I recently finished reading the book Uniquely Human: A Different Way of Seeing Autism, written by Dr. Barry M. Prizant. It took me only a few days to “read” (I listened to the audiobook version) the whole thing, because I was enjoying it so much.
My motivation for searching out this book arose from a desire to better understand my current piano students who have autism. This was the book I settled on after searching on Amazon.com for a book on the topic that had excellent reviews.
This book did not disappoint.
The author, Dr. Barry Prizant, has decades of experience working with individuals with autism and is a leading expert in the field. He is a scholar, researcher, consultant, and an adjunct faculty at Brown University.
As Dr. Prizant explains in the book, autism therapy typically tends to focus on behavioral therapy — which means, getting rid of behaviors such as difficulties interacting socially, sensory challenges, and repetitive behavior patterns. Dr. Prizant points the way to a different approach instead. His book promotes the seeking of understanding individuals and what might be underlying their behaviors.
Rather than seeking to eliminate so-called “autistic behaviors”, Dr. Prizant advocates asking “why”. WHY is the person behaving this way? How can I better understand what might be causing the individual’s behavior, and how can I change MY behavior to help him or her?
“Most of the behaviors commonly labeled ‘autistic behaviors’ aren’t actually deficits at all. They’re strategies the person uses to feel better regulated emotionally.” –Barry M. Prizant
For example: For many individuals with autism, social situations can feel like a big mystery and be a cause anxiety. It can seem impossible, perhaps, to predict what others might do in social situations. And there are so many unwritten rules to follow.
Stress and anxiety can play out in various ways. The kinds of behaviors mentioned earlier are often coping mechanisms for staying emotionally regulated. It’s not unlike how many of us might tap our fingers or feet when we are impatient. If those behaviors can be recognized as signs of emotional deregulation, action can be taken to help the person regulate themselves — rather than attempting to “discipline” the person into “behaving better”.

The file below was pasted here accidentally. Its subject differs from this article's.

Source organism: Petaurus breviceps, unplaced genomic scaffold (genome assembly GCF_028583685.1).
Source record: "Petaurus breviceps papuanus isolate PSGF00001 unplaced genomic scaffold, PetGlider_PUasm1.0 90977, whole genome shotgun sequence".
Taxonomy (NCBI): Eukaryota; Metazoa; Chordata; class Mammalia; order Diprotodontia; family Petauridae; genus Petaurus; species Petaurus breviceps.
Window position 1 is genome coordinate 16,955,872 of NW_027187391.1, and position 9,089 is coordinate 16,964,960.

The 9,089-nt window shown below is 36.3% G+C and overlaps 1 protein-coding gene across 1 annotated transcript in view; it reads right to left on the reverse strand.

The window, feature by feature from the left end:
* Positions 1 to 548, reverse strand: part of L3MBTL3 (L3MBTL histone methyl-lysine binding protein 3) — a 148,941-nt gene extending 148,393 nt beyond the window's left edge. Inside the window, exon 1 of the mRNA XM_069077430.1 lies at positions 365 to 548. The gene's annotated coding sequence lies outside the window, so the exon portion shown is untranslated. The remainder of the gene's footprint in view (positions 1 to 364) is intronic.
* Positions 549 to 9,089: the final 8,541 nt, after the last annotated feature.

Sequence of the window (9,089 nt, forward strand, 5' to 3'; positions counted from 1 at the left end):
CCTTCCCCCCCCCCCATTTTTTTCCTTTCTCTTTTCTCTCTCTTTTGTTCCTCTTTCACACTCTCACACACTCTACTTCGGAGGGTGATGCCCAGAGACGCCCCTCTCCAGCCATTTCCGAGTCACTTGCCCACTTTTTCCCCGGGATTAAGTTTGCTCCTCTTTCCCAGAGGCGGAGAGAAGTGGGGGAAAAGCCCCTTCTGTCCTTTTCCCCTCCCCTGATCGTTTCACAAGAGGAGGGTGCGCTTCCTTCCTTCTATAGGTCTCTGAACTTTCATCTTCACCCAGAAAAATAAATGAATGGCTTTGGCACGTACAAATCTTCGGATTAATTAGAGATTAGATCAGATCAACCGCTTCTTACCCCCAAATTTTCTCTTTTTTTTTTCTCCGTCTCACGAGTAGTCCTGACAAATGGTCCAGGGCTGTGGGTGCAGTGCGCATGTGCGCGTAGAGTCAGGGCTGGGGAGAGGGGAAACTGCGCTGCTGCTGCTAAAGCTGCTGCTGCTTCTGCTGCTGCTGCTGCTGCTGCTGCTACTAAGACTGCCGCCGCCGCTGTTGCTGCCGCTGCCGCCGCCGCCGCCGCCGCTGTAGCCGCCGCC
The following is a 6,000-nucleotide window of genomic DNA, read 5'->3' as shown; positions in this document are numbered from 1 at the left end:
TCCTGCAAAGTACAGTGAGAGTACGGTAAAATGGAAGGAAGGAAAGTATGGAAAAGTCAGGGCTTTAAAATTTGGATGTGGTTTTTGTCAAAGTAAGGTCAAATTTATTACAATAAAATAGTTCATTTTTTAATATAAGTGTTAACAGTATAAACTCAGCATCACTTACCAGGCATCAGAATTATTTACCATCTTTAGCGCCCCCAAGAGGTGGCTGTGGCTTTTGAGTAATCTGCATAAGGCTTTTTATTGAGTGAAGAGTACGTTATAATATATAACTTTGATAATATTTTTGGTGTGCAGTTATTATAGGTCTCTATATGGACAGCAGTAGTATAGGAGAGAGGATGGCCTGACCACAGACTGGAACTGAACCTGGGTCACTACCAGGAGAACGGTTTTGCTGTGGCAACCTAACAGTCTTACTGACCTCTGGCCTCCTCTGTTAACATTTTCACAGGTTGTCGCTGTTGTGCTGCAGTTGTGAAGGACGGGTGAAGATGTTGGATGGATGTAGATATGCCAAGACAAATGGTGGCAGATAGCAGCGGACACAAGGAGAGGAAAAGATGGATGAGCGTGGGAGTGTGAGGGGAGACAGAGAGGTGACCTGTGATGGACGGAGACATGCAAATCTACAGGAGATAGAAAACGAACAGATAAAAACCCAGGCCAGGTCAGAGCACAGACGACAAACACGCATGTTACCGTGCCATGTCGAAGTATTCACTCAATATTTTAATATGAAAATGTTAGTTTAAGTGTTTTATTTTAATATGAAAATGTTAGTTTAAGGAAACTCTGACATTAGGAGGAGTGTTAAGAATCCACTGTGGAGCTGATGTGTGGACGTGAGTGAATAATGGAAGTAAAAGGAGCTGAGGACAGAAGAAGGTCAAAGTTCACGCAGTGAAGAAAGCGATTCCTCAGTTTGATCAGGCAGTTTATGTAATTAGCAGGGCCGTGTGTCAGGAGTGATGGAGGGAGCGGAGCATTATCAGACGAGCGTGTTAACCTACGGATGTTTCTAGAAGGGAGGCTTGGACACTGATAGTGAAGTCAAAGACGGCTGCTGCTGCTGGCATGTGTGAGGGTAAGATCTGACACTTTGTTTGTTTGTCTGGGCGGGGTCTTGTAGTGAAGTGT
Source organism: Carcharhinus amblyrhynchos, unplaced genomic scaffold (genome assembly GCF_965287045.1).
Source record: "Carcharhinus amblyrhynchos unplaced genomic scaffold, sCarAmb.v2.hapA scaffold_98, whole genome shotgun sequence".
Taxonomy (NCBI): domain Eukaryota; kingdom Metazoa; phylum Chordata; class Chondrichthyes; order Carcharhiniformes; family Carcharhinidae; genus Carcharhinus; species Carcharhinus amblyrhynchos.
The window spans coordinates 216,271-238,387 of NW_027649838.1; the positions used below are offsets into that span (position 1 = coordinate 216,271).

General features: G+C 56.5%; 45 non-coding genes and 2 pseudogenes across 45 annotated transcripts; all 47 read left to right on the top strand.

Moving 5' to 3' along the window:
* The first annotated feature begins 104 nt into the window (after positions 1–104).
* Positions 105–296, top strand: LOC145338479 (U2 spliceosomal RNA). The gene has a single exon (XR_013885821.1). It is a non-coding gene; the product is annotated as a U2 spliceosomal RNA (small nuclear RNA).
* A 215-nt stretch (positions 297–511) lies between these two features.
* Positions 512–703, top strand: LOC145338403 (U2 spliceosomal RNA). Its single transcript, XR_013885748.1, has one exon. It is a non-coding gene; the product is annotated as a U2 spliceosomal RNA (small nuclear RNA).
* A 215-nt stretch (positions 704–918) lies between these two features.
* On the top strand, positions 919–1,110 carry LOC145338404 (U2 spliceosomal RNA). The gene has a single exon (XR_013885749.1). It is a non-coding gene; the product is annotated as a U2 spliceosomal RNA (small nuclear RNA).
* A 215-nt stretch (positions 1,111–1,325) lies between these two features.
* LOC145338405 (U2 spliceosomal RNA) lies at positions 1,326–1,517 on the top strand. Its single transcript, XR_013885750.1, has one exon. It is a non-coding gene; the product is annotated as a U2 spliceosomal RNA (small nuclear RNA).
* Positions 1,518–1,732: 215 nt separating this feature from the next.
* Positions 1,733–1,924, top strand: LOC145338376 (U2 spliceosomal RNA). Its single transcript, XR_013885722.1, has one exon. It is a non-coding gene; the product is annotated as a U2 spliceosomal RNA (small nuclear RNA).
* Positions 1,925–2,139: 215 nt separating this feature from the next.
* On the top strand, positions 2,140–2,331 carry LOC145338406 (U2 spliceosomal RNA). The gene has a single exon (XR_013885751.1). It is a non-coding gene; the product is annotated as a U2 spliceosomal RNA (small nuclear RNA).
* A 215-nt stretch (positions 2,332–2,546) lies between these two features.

“To help children with autism, we don’t need to change them or fix them. We need to work to understand them, and then change what we do.” –Barry M. Prizant
I appreciated that this book did not focus on surface-level tactics, and instead got at the underlying understanding of what autism is. One thing I learned immediately from my students with autism is that there is no one-size-fits-all approach. My students with autism are quite different from each other. We all know there is no one-size-fits-all approach to students who do not have autism; so why would there be one for students who do? No two individuals have the same strengths or struggles. Before we can brainstorm strategies for working with a person with autism, we must understand the person and their unique strengths and struggles.
This book is full of perspectives (such as the one shared above), stories, and examples that will be helpful to parents, caregivers, teachers, or anyone with persons with autism in their lives. My eyes have been opened to better understand what autism is and what life is like for those who are daily impacted by autism. After reading the book, I feel more inspired and equipped to ask myself and my students “why” more often, in order to understand them more and find ways to be a better teacher for them. I highly recommend this book.
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